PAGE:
It didn't occur to me that Rhapsody (of Fire for the purists or something) had released a new album until a few weeks after its release. For some reason, the album slipped completely under the radar for me, which is surprising, considering that they're pretty popular in the power metal circles. Similarly, it didn't occur to me that Brazilian power metal band Angra had released a new album until a few works after the official release date. This too is somewhat surprising (though not as much as with Rhapsody), as Angra is quite the reliable band. Though I had no intentions of giving Rhapsody's Triumph or Agony a listen, I decided that Angra's Aurora Consurgens would be an album that I had to hear. After all, the Brazilian band has been quite the consistent, reliable group throughout the years, so it's only fair that I give them the chance. Unsurprisingly the album, released on October 31, was another solid effort from the Brazilians.
Aurora Consurgens one again takes listeners through a 50 minute journey through the realm of power metal. Like many of their contemporaries, the music is very guitar orientated, with the fast, heavy riffs leading the band through each of the songs. The opening track, The Course of Nature, show cases what can be heard throughout Aurora Consurgens. Soaring musicianship, progressive overtures, and upbeat vocals are all part of Angra's formula, and like it had in previous albums, the equation works out very well here. However, despite having a several heavy sections, Angra's music feels like it sometimes ventures over to the passive side. While this isn't really a bad thing, as bands like Sonata Arctica and Thunderstone prove, it surly doesn't have the same aggression as Gamma Ray or Children of Bodom and at times the songs feel weak. This is particularly evident in the song Breaking Ties, a throwaway, ballad-esque affair that goes nowhere in its 3:29 runtime. But then again, you also have the seven minute long epic So Near So Far, an emotional, beautiful track that puts more emphasis on folky acoustics than on aggressive distorted guitars. So Near So Far is probably the album's strongest track and is quite a fun song to listen to, despite its general lack of aggression. Aurora Consurgens is quite a good album musically, and as it's coming from Angra, should this be any surprise?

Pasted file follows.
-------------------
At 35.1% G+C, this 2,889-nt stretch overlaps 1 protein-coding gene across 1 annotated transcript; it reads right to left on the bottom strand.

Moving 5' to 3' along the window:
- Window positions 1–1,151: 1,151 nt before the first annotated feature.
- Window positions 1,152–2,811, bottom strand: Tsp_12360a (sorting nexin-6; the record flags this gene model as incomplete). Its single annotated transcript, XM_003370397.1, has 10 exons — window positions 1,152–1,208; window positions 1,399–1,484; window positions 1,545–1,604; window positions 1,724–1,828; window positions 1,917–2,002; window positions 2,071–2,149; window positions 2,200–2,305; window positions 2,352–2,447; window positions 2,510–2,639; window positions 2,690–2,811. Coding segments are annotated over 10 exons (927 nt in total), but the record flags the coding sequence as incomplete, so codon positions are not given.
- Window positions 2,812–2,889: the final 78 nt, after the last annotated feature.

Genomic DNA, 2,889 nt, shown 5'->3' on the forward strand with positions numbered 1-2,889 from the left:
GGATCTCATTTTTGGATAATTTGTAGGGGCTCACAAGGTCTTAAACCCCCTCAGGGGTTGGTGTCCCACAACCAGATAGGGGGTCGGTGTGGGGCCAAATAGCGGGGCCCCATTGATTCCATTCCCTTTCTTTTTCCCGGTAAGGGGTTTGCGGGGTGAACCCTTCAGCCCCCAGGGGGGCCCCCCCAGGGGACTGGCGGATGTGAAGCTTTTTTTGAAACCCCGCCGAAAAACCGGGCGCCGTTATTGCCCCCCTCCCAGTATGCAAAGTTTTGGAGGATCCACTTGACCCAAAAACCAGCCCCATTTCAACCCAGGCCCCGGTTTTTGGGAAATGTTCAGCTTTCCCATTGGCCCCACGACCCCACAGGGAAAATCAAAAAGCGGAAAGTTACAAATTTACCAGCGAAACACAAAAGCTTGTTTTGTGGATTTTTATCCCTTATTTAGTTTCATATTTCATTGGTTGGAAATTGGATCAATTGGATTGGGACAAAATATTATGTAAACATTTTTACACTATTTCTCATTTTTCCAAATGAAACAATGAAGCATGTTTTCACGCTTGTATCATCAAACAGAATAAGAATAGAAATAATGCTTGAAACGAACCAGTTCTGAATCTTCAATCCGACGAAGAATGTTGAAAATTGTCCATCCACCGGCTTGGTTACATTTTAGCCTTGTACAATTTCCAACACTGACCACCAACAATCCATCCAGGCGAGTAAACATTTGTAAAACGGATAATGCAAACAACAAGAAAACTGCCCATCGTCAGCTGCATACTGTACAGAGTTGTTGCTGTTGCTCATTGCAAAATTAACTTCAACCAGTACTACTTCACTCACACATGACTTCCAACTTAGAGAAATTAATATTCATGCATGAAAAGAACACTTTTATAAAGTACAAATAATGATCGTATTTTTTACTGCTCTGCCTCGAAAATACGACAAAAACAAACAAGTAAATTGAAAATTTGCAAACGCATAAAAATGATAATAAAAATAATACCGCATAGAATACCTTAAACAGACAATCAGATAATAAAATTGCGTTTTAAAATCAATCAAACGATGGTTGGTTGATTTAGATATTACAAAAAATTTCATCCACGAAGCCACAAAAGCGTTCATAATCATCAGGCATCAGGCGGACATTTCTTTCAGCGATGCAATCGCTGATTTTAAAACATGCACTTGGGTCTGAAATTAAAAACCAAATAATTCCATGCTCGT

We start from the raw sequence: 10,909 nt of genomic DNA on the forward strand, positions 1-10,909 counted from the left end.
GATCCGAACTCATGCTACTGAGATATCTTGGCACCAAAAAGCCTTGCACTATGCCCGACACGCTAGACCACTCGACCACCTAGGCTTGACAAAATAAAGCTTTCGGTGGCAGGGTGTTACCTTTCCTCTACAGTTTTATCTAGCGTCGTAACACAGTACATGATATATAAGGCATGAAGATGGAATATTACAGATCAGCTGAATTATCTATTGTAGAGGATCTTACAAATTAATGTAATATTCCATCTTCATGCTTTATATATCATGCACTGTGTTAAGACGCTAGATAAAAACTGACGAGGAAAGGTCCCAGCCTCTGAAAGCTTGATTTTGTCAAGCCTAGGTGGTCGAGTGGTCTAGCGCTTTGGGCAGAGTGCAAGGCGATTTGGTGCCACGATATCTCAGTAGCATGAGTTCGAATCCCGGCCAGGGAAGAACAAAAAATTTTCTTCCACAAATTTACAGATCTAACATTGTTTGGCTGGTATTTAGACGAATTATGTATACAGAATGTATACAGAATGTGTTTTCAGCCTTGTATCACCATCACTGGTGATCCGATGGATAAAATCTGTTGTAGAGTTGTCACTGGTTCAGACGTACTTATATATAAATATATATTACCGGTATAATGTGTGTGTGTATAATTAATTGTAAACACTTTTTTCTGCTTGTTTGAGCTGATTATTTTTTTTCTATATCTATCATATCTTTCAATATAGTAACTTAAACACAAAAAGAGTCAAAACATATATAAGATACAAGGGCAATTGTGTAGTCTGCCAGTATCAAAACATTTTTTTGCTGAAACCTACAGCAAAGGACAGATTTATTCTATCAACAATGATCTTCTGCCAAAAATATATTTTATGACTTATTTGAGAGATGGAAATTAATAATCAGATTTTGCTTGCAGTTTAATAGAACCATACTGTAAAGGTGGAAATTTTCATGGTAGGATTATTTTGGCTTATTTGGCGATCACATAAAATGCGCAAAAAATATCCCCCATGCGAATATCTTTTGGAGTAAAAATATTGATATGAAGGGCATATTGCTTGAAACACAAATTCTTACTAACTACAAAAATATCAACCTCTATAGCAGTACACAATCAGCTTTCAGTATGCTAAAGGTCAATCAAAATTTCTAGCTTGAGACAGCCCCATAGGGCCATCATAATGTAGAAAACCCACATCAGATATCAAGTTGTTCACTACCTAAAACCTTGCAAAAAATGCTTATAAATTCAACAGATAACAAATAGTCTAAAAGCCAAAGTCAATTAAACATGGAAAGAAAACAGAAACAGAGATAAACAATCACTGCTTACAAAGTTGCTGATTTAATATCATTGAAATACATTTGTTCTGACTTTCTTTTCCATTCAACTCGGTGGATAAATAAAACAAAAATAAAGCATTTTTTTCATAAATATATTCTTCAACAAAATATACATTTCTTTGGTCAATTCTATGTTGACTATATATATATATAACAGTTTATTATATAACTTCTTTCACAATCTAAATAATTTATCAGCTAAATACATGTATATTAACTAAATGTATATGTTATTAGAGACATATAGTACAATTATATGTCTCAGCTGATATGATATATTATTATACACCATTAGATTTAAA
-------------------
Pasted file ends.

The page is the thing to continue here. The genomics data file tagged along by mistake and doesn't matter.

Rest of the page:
Vocally, Angra once again looks to Edu Falaschi. Edu takes a more midrange direction with his singing, yet he remains just as upbeat as any European power metal vocalist. Along with the guitars, Falaschi's vocal efforts enjoy much of the spotlight, and help drive home that band's message effectively in a song like Passing By. Despite not hitting the high notes like a Ralf Scheepers or a ZP Theart, Edu's performance is still impressive and quite consistent. The lyrical message that the band's front man has set out to proclaim to the world, however, is not as pleasant as the singing that delivers it. Subjects regarding the human find and social problems can be found throughout the fifty minute record, most plainly in the song Salvation: Suicide. Lines like "My spoiled paradise has met this dead end / Cause I live my life all on my own with pride" showcase this negativity, and while I would hesitate to say that the lyrics are enjoyable, they definitely don't take away from the album. I guess it helps to have a strong singer though.
2006 is Angra's 15th year of existence, and what better way to celebrate this historic year than to listen to Aurora Consurgens. Like one would expect, Angra's latest release is quite impressive, with just over 50 minutes of material. The music found on Aurora Consurgens varies quite often, sometimes shooting for a traditional power metal sound, other times attempting a softer ballad style song, as well as even folky acoustic tracks. Much like the band's previous album, Temple of Shadows, power metal fans should find this record quite enjoyable; as it combines much of what has made Angra one of Brazil's most successful metal exports. Aurora Consurgens is a solid album, and metal heads should definitely keep an eye out for it.
So Near So Far
Window to Nowhere
The Course of Nature
Scream Your Heart Out